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Vol 14, No. 03 (July, 2002)

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 Note on Size-based Classification of Text Editors

Dr. Nikolai Bezroukov

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Copyright 1998-2001, Dr. Nikolai Bezroukov. This is a copyrighted unpublished work. All rights reserved.


Contents

Abstract

The article presents an attempt to understand correlation between features of text editors and editor size based of tasks each weight category performs better and1 propose size based classification of editors

The concept of "editor weight" is useful for explaining why most programmers use several editors (usually three: standalone lightweight editor like Notepad, midweight editor like Vim, Kedit or SlickEdit and heavyweight editor like Microsoft Visual Studio .Net, Emacs, etc).

That suggests that there are tasks for which one editor of a certain size suit best and perfoming of which with the editor of a different category is less efficient despite the additional power it might provide. This paradox that most programmers use several editors while leading one would be more efficient can be explained by the hypothesis that editors can be classified into three distinct categories and that each category of editors has its own unique set of features In this case one size does not fit all. We will distinguish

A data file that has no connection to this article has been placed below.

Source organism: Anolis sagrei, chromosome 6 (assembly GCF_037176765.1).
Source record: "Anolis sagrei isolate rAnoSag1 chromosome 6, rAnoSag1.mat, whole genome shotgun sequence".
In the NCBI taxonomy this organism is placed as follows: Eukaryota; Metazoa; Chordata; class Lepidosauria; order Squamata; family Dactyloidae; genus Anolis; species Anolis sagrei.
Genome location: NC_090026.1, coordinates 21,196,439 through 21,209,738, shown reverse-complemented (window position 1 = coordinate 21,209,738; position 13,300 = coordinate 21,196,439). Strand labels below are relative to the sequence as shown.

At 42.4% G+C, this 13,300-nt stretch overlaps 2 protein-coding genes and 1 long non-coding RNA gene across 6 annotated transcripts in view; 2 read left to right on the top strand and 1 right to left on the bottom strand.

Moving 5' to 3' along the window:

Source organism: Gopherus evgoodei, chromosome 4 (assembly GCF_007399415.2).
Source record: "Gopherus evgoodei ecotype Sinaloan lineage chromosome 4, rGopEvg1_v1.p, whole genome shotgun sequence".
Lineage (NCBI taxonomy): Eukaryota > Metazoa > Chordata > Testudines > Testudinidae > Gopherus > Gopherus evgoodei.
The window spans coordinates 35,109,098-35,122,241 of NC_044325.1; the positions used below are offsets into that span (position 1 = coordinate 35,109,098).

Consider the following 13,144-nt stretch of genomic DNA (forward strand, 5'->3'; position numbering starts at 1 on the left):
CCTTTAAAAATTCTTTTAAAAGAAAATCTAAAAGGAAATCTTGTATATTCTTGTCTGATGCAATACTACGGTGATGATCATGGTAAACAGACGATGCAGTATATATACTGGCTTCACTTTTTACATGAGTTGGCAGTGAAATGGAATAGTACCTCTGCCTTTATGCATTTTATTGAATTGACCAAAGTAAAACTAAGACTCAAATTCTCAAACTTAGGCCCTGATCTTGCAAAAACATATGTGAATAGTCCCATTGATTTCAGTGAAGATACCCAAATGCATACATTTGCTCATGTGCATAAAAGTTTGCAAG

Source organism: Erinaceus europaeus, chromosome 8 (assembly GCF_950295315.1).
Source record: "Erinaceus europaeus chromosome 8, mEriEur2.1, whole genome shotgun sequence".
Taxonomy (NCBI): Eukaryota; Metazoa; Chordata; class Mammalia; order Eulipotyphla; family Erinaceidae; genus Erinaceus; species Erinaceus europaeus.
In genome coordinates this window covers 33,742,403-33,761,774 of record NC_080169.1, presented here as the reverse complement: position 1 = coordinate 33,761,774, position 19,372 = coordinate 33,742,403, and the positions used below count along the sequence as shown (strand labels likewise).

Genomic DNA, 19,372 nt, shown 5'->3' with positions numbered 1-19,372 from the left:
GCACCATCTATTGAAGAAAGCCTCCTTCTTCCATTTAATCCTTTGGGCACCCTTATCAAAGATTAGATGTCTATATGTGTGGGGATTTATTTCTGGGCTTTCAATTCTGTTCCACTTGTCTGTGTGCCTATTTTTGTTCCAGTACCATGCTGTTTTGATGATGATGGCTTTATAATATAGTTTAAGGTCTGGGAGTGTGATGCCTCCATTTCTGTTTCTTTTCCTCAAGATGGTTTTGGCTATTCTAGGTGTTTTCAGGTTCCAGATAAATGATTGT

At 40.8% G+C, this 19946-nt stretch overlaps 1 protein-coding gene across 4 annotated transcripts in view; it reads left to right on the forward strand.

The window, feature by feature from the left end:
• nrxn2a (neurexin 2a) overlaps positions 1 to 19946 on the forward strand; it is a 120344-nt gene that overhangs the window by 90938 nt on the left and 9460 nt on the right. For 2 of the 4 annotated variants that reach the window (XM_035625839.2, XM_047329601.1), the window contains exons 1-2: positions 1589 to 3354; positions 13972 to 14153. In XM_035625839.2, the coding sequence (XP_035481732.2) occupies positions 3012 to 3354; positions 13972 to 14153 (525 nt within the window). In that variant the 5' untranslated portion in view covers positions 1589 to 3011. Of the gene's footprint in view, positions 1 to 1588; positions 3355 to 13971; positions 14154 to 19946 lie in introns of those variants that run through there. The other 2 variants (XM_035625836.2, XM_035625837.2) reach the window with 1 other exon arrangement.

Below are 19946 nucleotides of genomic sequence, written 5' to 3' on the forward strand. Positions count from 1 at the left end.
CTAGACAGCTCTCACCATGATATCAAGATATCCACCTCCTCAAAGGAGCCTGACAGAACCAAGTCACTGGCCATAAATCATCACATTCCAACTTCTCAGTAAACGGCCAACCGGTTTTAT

The main idea here that there are tasks that are better, quicker performed by lightweight editors and they're are tasks that are better performed by midweight/heavyweight editors, so those categories of editors develop in different directions.

The concept of "editor weight" is useful for explaining that we need not one but several editors. This paradox that most programmers use several editors while leading one would be more efficient can be explained by the hypothesis that editors can be classified into three distinct categories and that each category of editors has its own unique set of features In this case one size does not fit all. We will distinguish